6. Counsel appearing for the tenant revision petitioner Sri. P.B. Krishnan submitted that the landlord is the assignee of the tenanted premises and the tenancy granted to him by the original landlord is indivisible and an assignment of a portion of the tenanted premises would not enable a splitting of the tenancy. Counsel submitted the entire upstair portion of the building was taken out on rent by him from Oliyapuram Tarwad by single entrustment. Therefore it is not open to the original landlord or the assignee landlord to split up the tenancy and seek eviction of his part. Counsel also referred to C1 commission report and submitted that on facts also it would not be possible to split up the tenancy. Counsel also referred to the description of the tenanted premises as well as oral evidence of PW.1 and also the commission report. Placing reliance on the decisions of the Apex Court in Brijit Raj Krishna v. Shaw & Bros. (AIR 1951 SC 186), Miss. S. Sanyal v. Gian Chand (AIR 1968 SC 438), Habibunnisa Begum v. G. Doraikanu Chettiar (AIR 2000 SC 152), Nilesh Nandkumar Shah v. Sikandar Aziz Patel (AIR 2002 SC 3073) counsel contended it would not be possible to split up the tenancy in the absence of any statutory provision in the Kerala Rent Act. Reference was also made to the decisions of this Court in Fathima v. Saidali Bafakhy (2001(2) KLT 857) and Tellicherry W. Co-op. Society v. Safiya Beebi Umma (2002 (3) KLT 863). Counsel also submitted Section 109 of the Transfer of Property Act would enable splitting up of tenancy if the lease is governed by the T.P. Act and not by the Rent Act. Reference was also made to the decisions of the Apex Court in Mohar Singh v. Devi Charan (AIR 1988 SC 1365) and Sk. Sattar Sk. Mohd. Choudhari v. Goundappa Amabadas Bukate (AIR 1997 SC 998). Counsel also submitted if a portion is not separately demarcated no splitting is possible even if rent is apportioned. Reference was made to the decisions of the Calcutta High Court in Amar Prosad v. Arun Kumar (AIR 1979 Cal. 367) and Sumant Chandra Mishra v. Anjali Ghatak (AIR 1993 Cal. 275). Reference was also made to the decisions of the Apex Court in AIR 2002 SC 3073 (supra) and Vannattankandy Ibrayi v. Kunhabdulla Hajee (AIR 2001 (1) SCC 564). Further counsel also submitted no right of eviction can be conferred on a landlord by recourse to Section 109 of the Transfer of Property Act. Counsel made reference to the following decisions. AIR 1951 SC 115 (supra), Puweda Venketeswaran v. C.V. Ramana (AIR 1976 SC 869), Lelitha v. Aysumma (1977 KLT 587), V. Dhanapal Chettiar v. Yesodai Ammal (AIR 1979 SC 1745), Pradesh Kumar Bajpai v. Bindo Bihari Sarkar ((1980) 3 SCC 348), K.K. Krishnan v. M.K. Vijaya Raghavan ((1980) 4 SCC 88), Joy v. Stephen Jacob (1984 KLT 72), Prithvichand Ramchand Sablok v. S.Y. Shinde (1993) 3 SCC 271 and (2001) 1 SCC 564 (supra).
7. Counsel appearing for the respondent-landlord Sri. M.S. Narayanan on the other hand, contended that though a landlord cannot split up the unity and integrity of the tenancy and recover possession of a part of the demised premises from the tenant Section 109 of the T.P. Act would enable an assignee of a part of the reversion to exercise all the rights of the landlord in respect of the portion respecting which the reversion is so assigned. Counsel also referred to the commission report and oral evidence adduced and submitted that the tenancy in the upstair portion has been specifically demarcated and therefore when a part of the leased premises is assigned, the assignee can seek eviction of that part and the tenant has no legal right to object. Counsel placed reliance on the decisions in Pyrelalsa v. Garanchandsa (AIR 1965 MP 1), AIR 1997 SC 998 (supra), AIR 1998 SC 1365 (supra), Sardarilal v. Narayanlal (AIR 1980 MP 8), Devasy George v. Lekskmi Amma (AIR 1956 TC 265), B.P. Pathak v. Riyazuddin (AIR 1976 MP 55, 1994 (1) CCC 911, 2000 (4) AIHCC 3070, Ram Chandra v. Ram Saran (AIR 1978 All. 173) etc.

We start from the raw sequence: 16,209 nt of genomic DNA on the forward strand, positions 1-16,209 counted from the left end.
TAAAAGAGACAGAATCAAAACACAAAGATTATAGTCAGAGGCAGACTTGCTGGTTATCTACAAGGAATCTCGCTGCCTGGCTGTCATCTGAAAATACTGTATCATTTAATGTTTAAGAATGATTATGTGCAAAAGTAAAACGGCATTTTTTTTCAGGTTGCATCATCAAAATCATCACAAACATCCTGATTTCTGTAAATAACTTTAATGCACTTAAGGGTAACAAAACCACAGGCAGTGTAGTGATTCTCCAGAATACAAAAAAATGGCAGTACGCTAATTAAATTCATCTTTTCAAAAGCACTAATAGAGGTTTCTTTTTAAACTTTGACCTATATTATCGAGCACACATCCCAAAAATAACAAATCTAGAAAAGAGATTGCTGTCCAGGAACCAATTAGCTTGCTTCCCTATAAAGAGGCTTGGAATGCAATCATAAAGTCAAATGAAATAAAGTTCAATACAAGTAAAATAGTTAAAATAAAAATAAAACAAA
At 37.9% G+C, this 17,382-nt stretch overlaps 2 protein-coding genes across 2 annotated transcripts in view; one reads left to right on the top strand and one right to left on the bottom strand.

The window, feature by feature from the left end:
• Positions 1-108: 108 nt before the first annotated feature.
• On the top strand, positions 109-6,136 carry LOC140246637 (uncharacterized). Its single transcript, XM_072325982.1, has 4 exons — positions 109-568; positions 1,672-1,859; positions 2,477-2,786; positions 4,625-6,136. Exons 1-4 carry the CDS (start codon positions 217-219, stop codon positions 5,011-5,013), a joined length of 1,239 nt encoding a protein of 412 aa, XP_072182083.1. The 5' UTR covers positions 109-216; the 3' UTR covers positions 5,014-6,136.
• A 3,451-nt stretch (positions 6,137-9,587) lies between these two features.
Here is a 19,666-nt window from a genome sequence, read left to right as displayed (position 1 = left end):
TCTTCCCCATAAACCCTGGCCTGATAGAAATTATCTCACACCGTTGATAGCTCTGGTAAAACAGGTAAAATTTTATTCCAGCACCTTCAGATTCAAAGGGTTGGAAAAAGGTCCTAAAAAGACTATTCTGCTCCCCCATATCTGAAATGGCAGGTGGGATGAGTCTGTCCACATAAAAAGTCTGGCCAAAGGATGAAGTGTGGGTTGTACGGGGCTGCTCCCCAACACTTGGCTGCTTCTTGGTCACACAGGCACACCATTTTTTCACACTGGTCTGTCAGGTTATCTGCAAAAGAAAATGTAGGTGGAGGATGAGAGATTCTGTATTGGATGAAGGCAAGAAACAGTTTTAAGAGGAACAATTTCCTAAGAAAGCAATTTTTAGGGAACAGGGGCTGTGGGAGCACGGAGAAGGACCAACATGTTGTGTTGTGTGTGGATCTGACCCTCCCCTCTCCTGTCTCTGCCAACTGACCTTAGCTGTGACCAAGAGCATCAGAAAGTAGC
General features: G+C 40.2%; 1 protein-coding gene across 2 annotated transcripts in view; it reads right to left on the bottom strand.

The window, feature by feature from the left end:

8. In order to appreciate the rival contentions it is necessary to understand the interrelationship between the Transfer of Property Act, 1882 and the Kerala Rent Act, 1965. Prior to the enactment of the Rent Act the relationship between the landlord and the tenant was governed by the general law, the Transfer of Property Act, Relation of landlord and tenant is constituted by means of demise. The landlord or lessor confers on the tenant or the lessee the right to exclusive possession and enjoyment of the property for a definite period or term. The interest which remains in the lessor is called reversion which generally entitles him to receive from the tenant payment for the use of the property in the shape of rent. Tenancy is therefore on the estate property by fixing term. A tenancy arises when the owner of an estate in land called, lessor, agrees expressly or by implication to allow another person called the lessee or tenant, to enjoy the exclusive possession and use of the land for a period less than the landlord's estate in it generally upon payment of rent. The landlord's estate is called the reversion, and at in law a power of distress for rent is incident to the reversion. The Rent Act merely provides a protection to a tenant as against the unrbridled power of the landlord under the general law of the land. As held by the Apex Court in Ambalal Sarabhai Enterprises Ltd. v. Amrit Lal & Co. ((2001) 8 SCC 397) the Rent Act gives protection to the tenant from being ejected except on the grounds referred to thereunder. In other words, it protects the tenant from ejectment, it protects a tenant from the drastic enhancement of the rent by the landlord which otherwise the landlord could do under the general law. Thus the right of a tenant under the Rent Act at the best could be said to be a protective right, which cannot be construed to be a vested right. In effect in view of this special enactment of the Rent Act, the right and remedies available to a landlord under the general law remain suspended or eclipsed. In other words, the landlord's vested right under the general law continues so long it is not abridged by such protective legislation, but the moment when this protection is withdrawn the landlord's normal vested right reappears which could be enforced by him.